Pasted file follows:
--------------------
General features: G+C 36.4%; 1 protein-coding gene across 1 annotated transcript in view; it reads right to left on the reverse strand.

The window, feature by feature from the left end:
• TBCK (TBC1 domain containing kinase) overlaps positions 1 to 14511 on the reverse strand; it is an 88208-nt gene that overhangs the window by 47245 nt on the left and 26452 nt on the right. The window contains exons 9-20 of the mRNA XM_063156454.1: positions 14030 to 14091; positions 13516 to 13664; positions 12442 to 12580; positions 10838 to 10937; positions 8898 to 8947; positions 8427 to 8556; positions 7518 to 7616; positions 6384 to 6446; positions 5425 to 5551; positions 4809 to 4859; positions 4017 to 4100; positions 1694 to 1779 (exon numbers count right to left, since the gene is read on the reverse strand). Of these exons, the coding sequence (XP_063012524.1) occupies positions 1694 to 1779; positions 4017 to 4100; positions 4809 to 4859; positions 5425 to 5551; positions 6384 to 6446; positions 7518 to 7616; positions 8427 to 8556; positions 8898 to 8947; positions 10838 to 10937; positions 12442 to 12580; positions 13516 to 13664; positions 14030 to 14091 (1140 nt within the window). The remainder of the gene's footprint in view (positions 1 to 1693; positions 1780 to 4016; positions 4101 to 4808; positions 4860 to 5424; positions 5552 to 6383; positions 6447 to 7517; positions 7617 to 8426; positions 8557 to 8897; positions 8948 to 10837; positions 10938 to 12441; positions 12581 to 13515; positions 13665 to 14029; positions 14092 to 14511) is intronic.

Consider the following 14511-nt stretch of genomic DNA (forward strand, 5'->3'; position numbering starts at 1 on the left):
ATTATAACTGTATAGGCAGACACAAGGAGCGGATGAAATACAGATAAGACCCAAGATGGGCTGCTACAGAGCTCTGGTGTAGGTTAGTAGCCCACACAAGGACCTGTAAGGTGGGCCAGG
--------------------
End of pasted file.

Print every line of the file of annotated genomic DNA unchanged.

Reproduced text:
General features: G+C 36.4%; 1 protein-coding gene across 1 annotated transcript in view; it reads right to left on the reverse strand.

The window, feature by feature from the left end:
• TBCK (TBC1 domain containing kinase) overlaps positions 1 to 14511 on the reverse strand; it is an 88208-nt gene that overhangs the window by 47245 nt on the left and 26452 nt on the right. The window contains exons 9-20 of the mRNA XM_063156454.1: positions 14030 to 14091; positions 13516 to 13664; positions 12442 to 12580; positions 10838 to 10937; positions 8898 to 8947; positions 8427 to 8556; positions 7518 to 7616; positions 6384 to 6446; positions 5425 to 5551; positions 4809 to 4859; positions 4017 to 4100; positions 1694 to 1779 (exon numbers count right to left, since the gene is read on the reverse strand). Of these exons, the coding sequence (XP_063012524.1) occupies positions 1694 to 1779; positions 4017 to 4100; positions 4809 to 4859; positions 5425 to 5551; positions 6384 to 6446; positions 7518 to 7616; positions 8427 to 8556; positions 8898 to 8947; positions 10838 to 10937; positions 12442 to 12580; positions 13516 to 13664; positions 14030 to 14091 (1140 nt within the window). The remainder of the gene's footprint in view (positions 1 to 1693; positions 1780 to 4016; positions 4101 to 4808; positions 4860 to 5424; positions 5552 to 6383; positions 6447 to 7517; positions 7617 to 8426; positions 8557 to 8897; positions 8948 to 10837; positions 10938 to 12441; positions 12581 to 13515; positions 13665 to 14029; positions 14092 to 14511) is intronic.

Consider the following 14511-nt stretch of genomic DNA (forward strand, 5'->3'; position numbering starts at 1 on the left):
ATTATAACTGTATAGGCAGACACAAGGAGCGGATGAAATACAGATAAGACCCAAGATGGGCTGCTACAGAGCTCTGGTGTAGGTTAGTAGCCCACACAAGGACCTGTAAGGTGGGCCAGG